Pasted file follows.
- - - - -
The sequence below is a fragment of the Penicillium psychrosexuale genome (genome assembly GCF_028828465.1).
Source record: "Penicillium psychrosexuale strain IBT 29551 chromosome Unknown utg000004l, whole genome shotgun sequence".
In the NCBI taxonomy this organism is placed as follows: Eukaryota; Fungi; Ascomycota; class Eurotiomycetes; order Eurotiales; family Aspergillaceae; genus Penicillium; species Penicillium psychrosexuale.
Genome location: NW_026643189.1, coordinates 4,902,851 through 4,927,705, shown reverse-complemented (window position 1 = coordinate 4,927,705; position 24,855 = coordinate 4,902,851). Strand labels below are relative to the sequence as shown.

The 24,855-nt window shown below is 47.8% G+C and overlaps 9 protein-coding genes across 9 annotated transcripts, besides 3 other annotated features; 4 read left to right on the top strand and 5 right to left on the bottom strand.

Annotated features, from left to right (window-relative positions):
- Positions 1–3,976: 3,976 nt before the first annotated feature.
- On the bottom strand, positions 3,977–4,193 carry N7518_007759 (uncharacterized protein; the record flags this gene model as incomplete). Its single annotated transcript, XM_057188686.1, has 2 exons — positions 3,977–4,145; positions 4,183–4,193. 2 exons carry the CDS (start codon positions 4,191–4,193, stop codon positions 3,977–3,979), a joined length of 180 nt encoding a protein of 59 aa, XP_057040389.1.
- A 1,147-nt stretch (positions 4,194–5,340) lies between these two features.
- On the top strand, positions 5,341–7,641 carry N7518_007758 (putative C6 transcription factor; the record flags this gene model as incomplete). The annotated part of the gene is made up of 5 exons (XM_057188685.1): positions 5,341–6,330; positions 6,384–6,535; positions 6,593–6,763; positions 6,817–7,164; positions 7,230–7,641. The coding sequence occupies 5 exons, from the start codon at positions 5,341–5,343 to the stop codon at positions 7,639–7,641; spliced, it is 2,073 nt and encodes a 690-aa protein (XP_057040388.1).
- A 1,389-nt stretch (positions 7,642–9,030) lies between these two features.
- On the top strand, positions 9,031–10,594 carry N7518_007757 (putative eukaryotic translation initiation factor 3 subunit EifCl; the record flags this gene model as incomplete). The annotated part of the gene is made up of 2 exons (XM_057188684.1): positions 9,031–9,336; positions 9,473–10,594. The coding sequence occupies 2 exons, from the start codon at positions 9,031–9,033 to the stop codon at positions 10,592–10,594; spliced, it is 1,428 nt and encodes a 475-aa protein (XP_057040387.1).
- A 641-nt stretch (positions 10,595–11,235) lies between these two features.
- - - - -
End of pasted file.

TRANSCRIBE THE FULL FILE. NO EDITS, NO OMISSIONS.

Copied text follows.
The sequence below is a fragment of the Penicillium psychrosexuale genome (genome assembly GCF_028828465.1).
Source record: "Penicillium psychrosexuale strain IBT 29551 chromosome Unknown utg000004l, whole genome shotgun sequence".
In the NCBI taxonomy this organism is placed as follows: Eukaryota; Fungi; Ascomycota; class Eurotiomycetes; order Eurotiales; family Aspergillaceae; genus Penicillium; species Penicillium psychrosexuale.
Genome location: NW_026643189.1, coordinates 4,902,851 through 4,927,705, shown reverse-complemented (window position 1 = coordinate 4,927,705; position 24,855 = coordinate 4,902,851). Strand labels below are relative to the sequence as shown.

The 24,855-nt window shown below is 47.8% G+C and overlaps 9 protein-coding genes across 9 annotated transcripts, besides 3 other annotated features; 4 read left to right on the top strand and 5 right to left on the bottom strand.

Annotated features, from left to right (window-relative positions):
- Positions 1–3,976: 3,976 nt before the first annotated feature.
- On the bottom strand, positions 3,977–4,193 carry N7518_007759 (uncharacterized protein; the record flags this gene model as incomplete). Its single annotated transcript, XM_057188686.1, has 2 exons — positions 3,977–4,145; positions 4,183–4,193. 2 exons carry the CDS (start codon positions 4,191–4,193, stop codon positions 3,977–3,979), a joined length of 180 nt encoding a protein of 59 aa, XP_057040389.1.
- A 1,147-nt stretch (positions 4,194–5,340) lies between these two features.
- On the top strand, positions 5,341–7,641 carry N7518_007758 (putative C6 transcription factor; the record flags this gene model as incomplete). The annotated part of the gene is made up of 5 exons (XM_057188685.1): positions 5,341–6,330; positions 6,384–6,535; positions 6,593–6,763; positions 6,817–7,164; positions 7,230–7,641. The coding sequence occupies 5 exons, from the start codon at positions 5,341–5,343 to the stop codon at positions 7,639–7,641; spliced, it is 2,073 nt and encodes a 690-aa protein (XP_057040388.1).
- A 1,389-nt stretch (positions 7,642–9,030) lies between these two features.
- On the top strand, positions 9,031–10,594 carry N7518_007757 (putative eukaryotic translation initiation factor 3 subunit EifCl; the record flags this gene model as incomplete). The annotated part of the gene is made up of 2 exons (XM_057188684.1): positions 9,031–9,336; positions 9,473–10,594. The coding sequence occupies 2 exons, from the start codon at positions 9,031–9,033 to the stop codon at positions 10,592–10,594; spliced, it is 1,428 nt and encodes a 475-aa protein (XP_057040387.1).
- A 641-nt stretch (positions 10,595–11,235) lies between these two features.